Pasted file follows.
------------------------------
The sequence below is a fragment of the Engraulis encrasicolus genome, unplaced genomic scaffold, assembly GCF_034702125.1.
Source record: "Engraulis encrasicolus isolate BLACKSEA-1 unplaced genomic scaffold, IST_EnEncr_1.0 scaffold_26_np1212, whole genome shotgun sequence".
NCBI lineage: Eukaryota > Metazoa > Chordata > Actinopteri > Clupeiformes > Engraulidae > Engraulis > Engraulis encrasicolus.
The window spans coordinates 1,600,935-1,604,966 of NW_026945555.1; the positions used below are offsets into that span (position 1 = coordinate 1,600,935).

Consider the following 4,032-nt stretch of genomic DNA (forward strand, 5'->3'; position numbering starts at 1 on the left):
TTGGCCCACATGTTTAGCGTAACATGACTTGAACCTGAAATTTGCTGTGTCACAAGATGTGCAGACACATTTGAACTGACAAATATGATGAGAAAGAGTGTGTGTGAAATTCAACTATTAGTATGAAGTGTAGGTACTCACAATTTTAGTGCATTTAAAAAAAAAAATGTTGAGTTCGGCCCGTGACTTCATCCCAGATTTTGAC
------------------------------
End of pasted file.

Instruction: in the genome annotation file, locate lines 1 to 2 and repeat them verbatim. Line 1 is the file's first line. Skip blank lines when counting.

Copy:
The sequence below is a fragment of the Engraulis encrasicolus genome, unplaced genomic scaffold, assembly GCF_034702125.1.
Source record: "Engraulis encrasicolus isolate BLACKSEA-1 unplaced genomic scaffold, IST_EnEncr_1.0 scaffold_26_np1212, whole genome shotgun sequence".